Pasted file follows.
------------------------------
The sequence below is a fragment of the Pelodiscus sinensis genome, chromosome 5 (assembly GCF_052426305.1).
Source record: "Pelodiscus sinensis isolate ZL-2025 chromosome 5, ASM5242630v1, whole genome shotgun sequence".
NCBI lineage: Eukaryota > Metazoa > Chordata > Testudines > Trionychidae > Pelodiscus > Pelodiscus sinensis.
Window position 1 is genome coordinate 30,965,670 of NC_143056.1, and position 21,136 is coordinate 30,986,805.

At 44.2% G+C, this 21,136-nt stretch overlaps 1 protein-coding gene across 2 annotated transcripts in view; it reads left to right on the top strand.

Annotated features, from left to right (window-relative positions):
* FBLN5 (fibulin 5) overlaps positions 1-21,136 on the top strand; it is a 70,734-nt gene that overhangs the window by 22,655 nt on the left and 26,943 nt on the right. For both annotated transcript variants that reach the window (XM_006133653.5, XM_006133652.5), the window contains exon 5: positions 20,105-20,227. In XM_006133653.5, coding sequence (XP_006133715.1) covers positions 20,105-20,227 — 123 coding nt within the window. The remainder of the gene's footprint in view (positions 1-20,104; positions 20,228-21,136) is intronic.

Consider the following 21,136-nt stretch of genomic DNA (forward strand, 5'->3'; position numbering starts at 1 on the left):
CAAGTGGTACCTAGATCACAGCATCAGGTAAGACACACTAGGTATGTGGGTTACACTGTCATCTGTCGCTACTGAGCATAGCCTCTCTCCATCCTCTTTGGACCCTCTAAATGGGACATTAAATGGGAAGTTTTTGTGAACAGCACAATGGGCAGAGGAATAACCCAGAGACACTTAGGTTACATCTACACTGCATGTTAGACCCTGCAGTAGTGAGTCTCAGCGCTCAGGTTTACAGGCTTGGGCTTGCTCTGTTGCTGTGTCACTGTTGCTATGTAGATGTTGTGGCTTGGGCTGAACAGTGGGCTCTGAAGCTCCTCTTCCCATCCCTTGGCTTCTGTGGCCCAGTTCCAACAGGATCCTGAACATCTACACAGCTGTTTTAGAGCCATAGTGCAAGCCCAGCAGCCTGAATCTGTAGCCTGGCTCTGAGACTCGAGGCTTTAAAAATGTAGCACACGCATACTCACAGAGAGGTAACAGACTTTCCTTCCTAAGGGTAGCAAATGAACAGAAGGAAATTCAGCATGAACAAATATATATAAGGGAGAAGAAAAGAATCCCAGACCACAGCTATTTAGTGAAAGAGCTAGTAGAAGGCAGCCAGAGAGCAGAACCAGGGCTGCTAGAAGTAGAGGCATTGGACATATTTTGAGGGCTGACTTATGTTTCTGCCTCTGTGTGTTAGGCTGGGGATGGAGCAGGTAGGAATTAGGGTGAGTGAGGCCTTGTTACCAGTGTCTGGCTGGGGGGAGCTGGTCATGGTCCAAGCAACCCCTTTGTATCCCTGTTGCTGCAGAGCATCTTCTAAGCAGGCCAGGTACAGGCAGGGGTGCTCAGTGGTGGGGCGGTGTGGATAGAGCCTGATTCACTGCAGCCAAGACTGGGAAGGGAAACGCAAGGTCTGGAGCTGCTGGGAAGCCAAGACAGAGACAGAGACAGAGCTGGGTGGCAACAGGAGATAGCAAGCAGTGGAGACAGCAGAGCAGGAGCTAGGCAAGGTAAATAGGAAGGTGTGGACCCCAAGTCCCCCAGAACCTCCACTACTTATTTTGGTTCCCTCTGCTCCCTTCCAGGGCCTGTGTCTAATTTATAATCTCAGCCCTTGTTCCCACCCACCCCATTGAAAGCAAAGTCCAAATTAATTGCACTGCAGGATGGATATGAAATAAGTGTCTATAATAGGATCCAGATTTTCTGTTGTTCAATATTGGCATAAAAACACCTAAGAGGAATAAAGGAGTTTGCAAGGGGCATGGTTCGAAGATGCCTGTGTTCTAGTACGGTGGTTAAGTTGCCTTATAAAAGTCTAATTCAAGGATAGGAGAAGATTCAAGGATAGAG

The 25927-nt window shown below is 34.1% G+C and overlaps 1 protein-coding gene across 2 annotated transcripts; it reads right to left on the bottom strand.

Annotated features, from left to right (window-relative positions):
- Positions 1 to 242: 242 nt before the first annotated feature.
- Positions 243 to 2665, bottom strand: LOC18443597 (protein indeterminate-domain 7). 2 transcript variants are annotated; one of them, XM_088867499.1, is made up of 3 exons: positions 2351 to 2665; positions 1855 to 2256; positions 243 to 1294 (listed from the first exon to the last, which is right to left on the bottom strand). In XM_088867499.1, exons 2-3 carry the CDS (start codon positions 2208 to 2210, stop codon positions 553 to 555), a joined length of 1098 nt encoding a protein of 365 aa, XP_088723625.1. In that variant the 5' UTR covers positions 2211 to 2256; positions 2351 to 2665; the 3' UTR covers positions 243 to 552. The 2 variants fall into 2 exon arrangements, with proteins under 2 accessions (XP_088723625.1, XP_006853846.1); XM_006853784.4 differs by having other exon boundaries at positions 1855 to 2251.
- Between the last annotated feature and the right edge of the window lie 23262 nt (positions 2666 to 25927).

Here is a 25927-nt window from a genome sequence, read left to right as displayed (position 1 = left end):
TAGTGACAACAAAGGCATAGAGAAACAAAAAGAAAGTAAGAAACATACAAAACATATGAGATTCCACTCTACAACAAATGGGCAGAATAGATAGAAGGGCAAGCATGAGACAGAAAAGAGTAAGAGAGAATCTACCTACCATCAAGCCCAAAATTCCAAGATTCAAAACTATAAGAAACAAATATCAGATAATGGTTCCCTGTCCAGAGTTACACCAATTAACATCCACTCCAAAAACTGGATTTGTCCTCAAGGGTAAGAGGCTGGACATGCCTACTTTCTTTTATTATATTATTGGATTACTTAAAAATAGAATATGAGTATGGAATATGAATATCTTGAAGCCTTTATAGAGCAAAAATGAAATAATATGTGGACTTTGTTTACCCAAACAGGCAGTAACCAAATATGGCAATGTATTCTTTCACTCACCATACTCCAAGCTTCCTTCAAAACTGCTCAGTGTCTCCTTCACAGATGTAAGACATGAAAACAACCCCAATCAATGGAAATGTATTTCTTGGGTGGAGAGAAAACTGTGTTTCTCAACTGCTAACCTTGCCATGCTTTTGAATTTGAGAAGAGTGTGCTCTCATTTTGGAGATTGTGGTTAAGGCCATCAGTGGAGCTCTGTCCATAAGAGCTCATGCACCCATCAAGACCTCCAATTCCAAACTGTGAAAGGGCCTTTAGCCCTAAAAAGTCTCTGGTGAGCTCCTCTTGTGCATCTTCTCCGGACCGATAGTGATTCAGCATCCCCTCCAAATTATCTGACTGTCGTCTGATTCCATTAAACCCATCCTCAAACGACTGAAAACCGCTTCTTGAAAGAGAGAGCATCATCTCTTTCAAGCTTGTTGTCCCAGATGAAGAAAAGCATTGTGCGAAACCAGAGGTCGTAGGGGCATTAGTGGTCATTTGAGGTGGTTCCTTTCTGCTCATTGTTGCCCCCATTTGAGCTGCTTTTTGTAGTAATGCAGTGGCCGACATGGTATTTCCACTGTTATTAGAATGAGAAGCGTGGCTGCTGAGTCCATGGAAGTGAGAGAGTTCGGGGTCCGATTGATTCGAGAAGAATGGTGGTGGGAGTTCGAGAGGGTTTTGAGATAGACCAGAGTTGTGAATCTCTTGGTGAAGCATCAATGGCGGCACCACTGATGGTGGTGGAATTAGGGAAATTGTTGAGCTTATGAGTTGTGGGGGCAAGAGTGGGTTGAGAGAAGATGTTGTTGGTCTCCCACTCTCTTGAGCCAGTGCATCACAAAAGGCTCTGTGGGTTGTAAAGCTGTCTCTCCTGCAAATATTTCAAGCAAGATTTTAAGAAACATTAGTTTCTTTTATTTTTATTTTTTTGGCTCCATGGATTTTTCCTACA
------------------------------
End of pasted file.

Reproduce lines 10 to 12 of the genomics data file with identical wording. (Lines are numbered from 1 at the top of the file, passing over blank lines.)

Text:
The 25927-nt window shown below is 34.1% G+C and overlaps 1 protein-coding gene across 2 annotated transcripts; it reads right to left on the bottom strand.

Annotated features, from left to right (window-relative positions):
- Positions 1 to 242: 242 nt before the first annotated feature.